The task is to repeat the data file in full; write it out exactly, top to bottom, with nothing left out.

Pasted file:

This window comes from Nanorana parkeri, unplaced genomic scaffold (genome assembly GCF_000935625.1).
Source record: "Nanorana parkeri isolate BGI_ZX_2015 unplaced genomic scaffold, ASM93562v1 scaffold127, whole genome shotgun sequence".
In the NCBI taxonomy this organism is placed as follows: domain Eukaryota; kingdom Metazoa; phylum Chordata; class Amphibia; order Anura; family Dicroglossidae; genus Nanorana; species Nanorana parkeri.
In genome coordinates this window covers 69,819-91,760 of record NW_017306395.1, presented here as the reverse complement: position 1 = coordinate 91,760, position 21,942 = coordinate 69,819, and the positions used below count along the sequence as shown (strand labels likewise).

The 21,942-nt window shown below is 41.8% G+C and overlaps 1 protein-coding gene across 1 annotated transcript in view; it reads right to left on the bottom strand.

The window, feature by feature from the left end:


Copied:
This window comes from Nanorana parkeri, unplaced genomic scaffold (genome assembly GCF_000935625.1).
Source record: "Nanorana parkeri isolate BGI_ZX_2015 unplaced genomic scaffold, ASM93562v1 scaffold127, whole genome shotgun sequence".
In the NCBI taxonomy this organism is placed as follows: domain Eukaryota; kingdom Metazoa; phylum Chordata; class Amphibia; order Anura; family Dicroglossidae; genus Nanorana; species Nanorana parkeri.
In genome coordinates this window covers 69,819-91,760 of record NW_017306395.1, presented here as the reverse complement: position 1 = coordinate 91,760, position 21,942 = coordinate 69,819, and the positions used below count along the sequence as shown (strand labels likewise).

The 21,942-nt window shown below is 41.8% G+C and overlaps 1 protein-coding gene across 1 annotated transcript in view; it reads right to left on the bottom strand.

The window, feature by feature from the left end: